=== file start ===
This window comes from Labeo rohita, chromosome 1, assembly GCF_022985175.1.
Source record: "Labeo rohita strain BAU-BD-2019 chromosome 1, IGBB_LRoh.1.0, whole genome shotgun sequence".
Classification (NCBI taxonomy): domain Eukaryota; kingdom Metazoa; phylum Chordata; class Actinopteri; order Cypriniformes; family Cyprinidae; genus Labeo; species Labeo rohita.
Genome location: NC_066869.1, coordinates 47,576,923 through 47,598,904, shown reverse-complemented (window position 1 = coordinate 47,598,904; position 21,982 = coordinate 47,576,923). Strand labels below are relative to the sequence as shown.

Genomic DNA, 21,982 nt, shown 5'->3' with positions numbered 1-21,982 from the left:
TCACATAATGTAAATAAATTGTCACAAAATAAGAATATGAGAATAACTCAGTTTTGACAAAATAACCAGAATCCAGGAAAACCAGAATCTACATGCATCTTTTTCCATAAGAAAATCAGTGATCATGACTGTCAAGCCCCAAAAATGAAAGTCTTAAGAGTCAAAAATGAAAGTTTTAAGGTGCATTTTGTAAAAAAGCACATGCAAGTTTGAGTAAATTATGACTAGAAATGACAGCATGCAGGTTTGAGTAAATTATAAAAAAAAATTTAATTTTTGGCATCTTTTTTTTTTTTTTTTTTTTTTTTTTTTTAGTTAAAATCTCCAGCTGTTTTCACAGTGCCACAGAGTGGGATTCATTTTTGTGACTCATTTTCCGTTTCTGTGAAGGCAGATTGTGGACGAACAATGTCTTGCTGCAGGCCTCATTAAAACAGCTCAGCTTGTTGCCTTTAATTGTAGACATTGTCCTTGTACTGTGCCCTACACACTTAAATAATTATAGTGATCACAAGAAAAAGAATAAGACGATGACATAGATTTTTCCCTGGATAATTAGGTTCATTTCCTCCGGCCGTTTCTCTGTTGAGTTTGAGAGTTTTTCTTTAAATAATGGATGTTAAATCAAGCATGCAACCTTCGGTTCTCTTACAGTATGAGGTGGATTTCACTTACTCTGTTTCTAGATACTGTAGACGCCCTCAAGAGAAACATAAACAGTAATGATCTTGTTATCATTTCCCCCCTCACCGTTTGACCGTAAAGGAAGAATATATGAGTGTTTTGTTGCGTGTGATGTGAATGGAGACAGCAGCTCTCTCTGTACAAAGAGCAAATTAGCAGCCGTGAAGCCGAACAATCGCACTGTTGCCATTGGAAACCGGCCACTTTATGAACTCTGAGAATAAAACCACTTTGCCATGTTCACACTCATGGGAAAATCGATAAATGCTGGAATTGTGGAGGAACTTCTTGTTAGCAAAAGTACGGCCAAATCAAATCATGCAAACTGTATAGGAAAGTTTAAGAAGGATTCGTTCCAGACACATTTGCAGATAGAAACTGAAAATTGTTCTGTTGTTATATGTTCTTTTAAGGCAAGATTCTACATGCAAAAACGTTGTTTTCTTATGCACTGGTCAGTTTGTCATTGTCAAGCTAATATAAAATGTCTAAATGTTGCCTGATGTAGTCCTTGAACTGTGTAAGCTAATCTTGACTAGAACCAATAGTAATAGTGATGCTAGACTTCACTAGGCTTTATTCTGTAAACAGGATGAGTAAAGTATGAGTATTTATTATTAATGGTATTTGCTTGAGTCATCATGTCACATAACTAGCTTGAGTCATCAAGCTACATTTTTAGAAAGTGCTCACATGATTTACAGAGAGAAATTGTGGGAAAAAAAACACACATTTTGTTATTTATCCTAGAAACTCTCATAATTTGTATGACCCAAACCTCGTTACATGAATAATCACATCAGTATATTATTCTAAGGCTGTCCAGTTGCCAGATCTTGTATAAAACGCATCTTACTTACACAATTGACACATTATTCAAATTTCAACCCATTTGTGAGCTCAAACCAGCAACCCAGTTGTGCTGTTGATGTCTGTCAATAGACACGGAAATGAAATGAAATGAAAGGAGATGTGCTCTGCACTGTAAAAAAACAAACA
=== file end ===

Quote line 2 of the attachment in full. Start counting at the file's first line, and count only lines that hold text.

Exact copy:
Source record: "Labeo rohita strain BAU-BD-2019 chromosome 1, IGBB_LRoh.1.0, whole genome shotgun sequence".